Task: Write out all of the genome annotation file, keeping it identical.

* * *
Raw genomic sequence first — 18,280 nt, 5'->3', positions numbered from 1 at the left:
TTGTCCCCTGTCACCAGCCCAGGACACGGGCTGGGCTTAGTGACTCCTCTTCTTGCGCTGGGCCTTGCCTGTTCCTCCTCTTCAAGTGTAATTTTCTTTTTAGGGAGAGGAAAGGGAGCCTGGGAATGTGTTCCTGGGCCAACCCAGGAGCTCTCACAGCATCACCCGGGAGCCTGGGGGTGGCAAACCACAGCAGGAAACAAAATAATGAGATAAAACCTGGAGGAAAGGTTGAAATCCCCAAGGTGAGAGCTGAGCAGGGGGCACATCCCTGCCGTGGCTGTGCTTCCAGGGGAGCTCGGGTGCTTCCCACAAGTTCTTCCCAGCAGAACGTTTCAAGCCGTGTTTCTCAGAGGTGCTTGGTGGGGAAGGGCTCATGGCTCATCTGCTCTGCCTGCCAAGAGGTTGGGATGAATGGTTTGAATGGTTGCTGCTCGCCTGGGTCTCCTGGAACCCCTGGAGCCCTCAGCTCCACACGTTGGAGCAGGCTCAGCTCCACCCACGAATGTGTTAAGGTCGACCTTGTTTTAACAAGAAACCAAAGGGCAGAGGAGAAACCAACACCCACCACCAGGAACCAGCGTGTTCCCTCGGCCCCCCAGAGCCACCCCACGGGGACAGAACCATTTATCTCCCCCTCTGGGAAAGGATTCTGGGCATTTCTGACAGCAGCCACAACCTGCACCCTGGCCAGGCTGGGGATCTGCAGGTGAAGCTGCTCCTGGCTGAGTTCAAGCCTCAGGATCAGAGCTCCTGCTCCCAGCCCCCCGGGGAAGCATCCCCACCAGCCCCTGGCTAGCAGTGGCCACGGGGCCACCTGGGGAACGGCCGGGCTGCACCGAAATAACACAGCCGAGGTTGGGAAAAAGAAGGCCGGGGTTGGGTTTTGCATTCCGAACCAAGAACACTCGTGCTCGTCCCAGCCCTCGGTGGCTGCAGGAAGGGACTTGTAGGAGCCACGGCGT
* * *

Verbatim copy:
Raw genomic sequence first — 18,280 nt, 5'->3', positions numbered from 1 at the left:
TTGTCCCCTGTCACCAGCCCAGGACACGGGCTGGGCTTAGTGACTCCTCTTCTTGCGCTGGGCCTTGCCTGTTCCTCCTCTTCAAGTGTAATTTTCTTTTTAGGGAGAGGAAAGGGAGCCTGGGAATGTGTTCCTGGGCCAACCCAGGAGCTCTCACAGCATCACCCGGGAGCCTGGGGGTGGCAAACCACAGCAGGAAACAAAATAATGAGATAAAACCTGGAGGAAAGGTTGAAATCCCCAAGGTGAGAGCTGAGCAGGGGGCACATCCCTGCCGTGGCTGTGCTTCCAGGGGAGCTCGGGTGCTTCCCACAAGTTCTTCCCAGCAGAACGTTTCAAGCCGTGTTTCTCAGAGGTGCTTGGTGGGGAAGGGCTCATGGCTCATCTGCTCTGCCTGCCAAGAGGTTGGGATGAATGGTTTGAATGGTTGCTGCTCGCCTGGGTCTCCTGGAACCCCTGGAGCCCTCAGCTCCACACGTTGGAGCAGGCTCAGCTCCACCCACGAATGTGTTAAGGTCGACCTTGTTTTAACAAGAAACCAAAGGGCAGAGGAGAAACCAACACCCACCACCAGGAACCAGCGTGTTCCCTCGGCCCCCCAGAGCCACCCCACGGGGACAGAACCATTTATCTCCCCCTCTGGGAAAGGATTCTGGGCATTTCTGACAGCAGCCACAACCTGCACCCTGGCCAGGCTGGGGATCTGCAGGTGAAGCTGCTCCTGGCTGAGTTCAAGCCTCAGGATCAGAGCTCCTGCTCCCAGCCCCCCGGGGAAGCATCCCCACCAGCCCCTGGCTAGCAGTGGCCACGGGGCCACCTGGGGAACGGCCGGGCTGCACCGAAATAACACAGCCGAGGTTGGGAAAAAGAAGGCCGGGGTTGGGTTTTGCATTCCGAACCAAGAACACTCGTGCTCGTCCCAGCCCTCGGTGGCTGCAGGAAGGGACTTGTAGGAGCCACGGCGT